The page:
Updated 11:29 AM EDT, Tue, Jun 16, 2020

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Evidence of Dark Matter Found in 'Galaxy X'

Dark matter

(Photo : NASA, ESA, M.J. Jee and H. Ford (Johns Hopkins University) ) Dark matter is invisible. Based on the effect of gravitational lensing, a ring of dark matter has been detected in this image of a galaxy cluster.

Astronomers have long speculated about the presence of dark matter in the Milky Way because of the presence of strange ripples from hydrogen gas apparently caused by some intense intergalactic force from an invisible dwarf galaxy nearby.

Now, scientists believe they've found "Galaxy X".

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This invisible dark matter emanating from a dwarf galaxy in the Milky Way just received observational confirmation of its presence, according to researchers from Rochester Institute of Technology, New York.

Astronomers from RIT analyzed near-infrared data from the European Southern Observatory's VISTA telescope and discovered four young stars apparently formed in a cluster in the constellation, Norma.

According to astronomer Sukanya Chakrabarti, these stars are apparently 300,000 light years beyond the Milky Way galaxy's outer disk. Chakrabarti confirms these dwarf stars aren't part of the Milky Way galaxy since the disk of the Milky Way ends at 48,000 light years.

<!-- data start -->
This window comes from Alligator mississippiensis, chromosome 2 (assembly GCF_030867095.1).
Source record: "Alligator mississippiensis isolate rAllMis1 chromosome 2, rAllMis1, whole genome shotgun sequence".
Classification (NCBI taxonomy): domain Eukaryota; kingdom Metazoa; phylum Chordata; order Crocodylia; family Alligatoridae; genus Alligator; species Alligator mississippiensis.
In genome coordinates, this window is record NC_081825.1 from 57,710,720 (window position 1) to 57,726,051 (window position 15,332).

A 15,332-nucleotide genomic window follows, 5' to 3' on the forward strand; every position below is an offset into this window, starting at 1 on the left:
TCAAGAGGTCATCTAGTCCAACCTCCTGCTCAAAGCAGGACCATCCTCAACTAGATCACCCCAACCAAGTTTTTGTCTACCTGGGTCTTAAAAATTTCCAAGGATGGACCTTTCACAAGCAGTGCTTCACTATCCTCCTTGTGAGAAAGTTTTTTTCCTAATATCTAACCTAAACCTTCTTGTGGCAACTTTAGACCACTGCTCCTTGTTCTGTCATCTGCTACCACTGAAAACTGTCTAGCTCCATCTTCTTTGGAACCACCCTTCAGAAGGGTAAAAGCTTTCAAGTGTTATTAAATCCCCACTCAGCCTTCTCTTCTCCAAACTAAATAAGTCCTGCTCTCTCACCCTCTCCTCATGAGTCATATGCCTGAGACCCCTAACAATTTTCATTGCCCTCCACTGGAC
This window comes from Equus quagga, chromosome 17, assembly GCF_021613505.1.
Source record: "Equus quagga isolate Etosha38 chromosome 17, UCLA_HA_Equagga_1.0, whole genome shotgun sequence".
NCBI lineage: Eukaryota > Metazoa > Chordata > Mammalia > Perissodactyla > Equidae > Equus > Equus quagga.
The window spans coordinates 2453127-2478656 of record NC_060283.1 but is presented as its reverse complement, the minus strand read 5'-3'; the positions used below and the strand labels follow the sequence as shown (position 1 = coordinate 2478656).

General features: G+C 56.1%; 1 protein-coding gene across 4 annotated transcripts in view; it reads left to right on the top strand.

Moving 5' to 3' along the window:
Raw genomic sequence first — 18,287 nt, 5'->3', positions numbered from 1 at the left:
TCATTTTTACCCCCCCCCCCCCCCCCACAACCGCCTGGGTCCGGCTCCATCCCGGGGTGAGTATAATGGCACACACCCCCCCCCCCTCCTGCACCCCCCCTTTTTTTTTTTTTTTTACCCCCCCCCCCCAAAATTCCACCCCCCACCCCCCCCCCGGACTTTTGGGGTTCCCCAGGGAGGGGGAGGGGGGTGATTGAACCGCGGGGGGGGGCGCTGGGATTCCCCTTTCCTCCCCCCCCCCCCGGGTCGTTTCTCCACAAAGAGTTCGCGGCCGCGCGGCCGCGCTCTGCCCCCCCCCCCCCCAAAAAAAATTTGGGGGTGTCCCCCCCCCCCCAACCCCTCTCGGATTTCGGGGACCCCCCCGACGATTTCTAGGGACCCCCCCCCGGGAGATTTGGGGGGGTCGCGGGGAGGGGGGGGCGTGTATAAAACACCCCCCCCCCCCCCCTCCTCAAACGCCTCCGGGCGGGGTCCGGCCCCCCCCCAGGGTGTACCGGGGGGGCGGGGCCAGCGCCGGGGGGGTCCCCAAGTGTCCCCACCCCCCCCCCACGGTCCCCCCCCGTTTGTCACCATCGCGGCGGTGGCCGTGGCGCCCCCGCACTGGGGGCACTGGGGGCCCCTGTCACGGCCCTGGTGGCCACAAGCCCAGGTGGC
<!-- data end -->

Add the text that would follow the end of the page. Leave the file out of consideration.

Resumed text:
These young stars are believed to emit the signature of Galaxy X, which  is difficult to observe due to obscuring dust from the Milky Way galaxy and also because the majority of its mass is composed of invisible dark matter.

Chakrabarti made this discovery in 2009 based on the ripples observed from the Milky Way's outer disk. Using VISTA telescope's infrared capability, she and her team were able to observe unexplored regions of our galaxy's disk plane devoid of visible light.

To date, there's still no empirical evidence of dark matter, which is believed to comprise most of the matter found in the universe.

Scientists have determined the existence of dark matter based on its effects on visible matter and the structure of the universe.

This study was published in the Astrophysical Journal Letters.

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